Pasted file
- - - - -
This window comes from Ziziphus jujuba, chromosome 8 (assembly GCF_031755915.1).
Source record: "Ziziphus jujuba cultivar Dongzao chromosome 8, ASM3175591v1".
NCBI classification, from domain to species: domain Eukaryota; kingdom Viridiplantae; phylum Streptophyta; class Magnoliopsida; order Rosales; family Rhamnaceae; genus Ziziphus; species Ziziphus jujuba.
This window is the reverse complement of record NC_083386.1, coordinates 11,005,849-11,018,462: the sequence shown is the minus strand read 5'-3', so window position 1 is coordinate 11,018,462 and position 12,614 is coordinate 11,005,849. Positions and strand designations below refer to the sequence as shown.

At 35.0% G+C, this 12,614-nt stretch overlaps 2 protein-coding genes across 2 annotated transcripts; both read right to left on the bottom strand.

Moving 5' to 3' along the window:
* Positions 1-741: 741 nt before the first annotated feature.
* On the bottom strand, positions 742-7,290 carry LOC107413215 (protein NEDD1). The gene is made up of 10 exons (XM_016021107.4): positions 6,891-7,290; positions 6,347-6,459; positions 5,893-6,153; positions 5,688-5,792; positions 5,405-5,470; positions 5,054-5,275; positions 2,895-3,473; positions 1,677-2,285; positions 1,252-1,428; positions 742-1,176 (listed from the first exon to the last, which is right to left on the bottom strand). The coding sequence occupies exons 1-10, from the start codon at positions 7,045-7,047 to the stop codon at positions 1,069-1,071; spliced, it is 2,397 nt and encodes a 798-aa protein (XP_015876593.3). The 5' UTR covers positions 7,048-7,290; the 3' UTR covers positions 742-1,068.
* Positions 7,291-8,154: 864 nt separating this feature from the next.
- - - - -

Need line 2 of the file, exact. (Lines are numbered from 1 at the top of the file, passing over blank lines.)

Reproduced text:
Source record: "Ziziphus jujuba cultivar Dongzao chromosome 8, ASM3175591v1".